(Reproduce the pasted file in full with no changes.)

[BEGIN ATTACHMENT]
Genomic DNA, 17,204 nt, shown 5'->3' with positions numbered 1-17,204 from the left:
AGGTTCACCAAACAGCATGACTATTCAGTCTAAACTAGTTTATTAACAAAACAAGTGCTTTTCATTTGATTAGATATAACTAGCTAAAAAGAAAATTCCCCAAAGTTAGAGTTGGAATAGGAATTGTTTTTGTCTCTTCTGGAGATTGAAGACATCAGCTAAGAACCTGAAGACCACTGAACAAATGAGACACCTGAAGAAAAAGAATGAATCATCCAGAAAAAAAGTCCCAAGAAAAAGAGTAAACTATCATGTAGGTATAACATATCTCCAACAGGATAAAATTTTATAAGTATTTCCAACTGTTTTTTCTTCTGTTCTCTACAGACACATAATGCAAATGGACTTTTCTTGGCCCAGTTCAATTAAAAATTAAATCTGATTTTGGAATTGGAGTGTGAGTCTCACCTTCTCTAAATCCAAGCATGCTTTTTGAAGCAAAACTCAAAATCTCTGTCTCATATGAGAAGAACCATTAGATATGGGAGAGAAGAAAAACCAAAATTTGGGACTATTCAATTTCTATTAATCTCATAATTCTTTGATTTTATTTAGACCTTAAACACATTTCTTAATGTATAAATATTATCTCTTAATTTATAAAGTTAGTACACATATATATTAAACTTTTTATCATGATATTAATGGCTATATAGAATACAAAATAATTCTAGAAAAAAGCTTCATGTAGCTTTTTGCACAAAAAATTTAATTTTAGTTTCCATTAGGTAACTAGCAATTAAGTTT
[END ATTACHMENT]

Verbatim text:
Genomic DNA, 17,204 nt, shown 5'->3' with positions numbered 1-17,204 from the left:
AGGTTCACCAAACAGCATGACTATTCAGTCTAAACTAGTTTATTAACAAAACAAGTGCTTTTCATTTGATTAGATATAACTAGCTAAAAAGAAAATTCCCCAAAGTTAGAGTTGGAATAGGAATTGTTTTTGTCTCTTCTGGAGATTGAAGACATCAGCTAAGAACCTGAAGACCACTGAACAAATGAGACACCTGAAGAAAAAGAATGAATCATCCAGAAAAAAAGTCCCAAGAAAAAGAGTAAACTATCATGTAGGTATAACATATCTCCAACAGGATAAAATTTTATAAGTATTTCCAACTGTTTTTTCTTCTGTTCTCTACAGACACATAATGCAAATGGACTTTTCTTGGCCCAGTTCAATTAAAAATTAAATCTGATTTTGGAATTGGAGTGTGAGTCTCACCTTCTCTAAATCCAAGCATGCTTTTTGAAGCAAAACTCAAAATCTCTGTCTCATATGAGAAGAACCATTAGATATGGGAGAGAAGAAAAACCAAAATTTGGGACTATTCAATTTCTATTAATCTCATAATTCTTTGATTTTATTTAGACCTTAAACACATTTCTTAATGTATAAATATTATCTCTTAATTTATAAAGTTAGTACACATATATATTAAACTTTTTATCATGATATTAATGGCTATATAGAATACAAAATAATTCTAGAAAAAAGCTTCATGTAGCTTTTTGCACAAAAAATTTAATTTTAGTTTCCATTAGGTAACTAGCAATTAAGTTT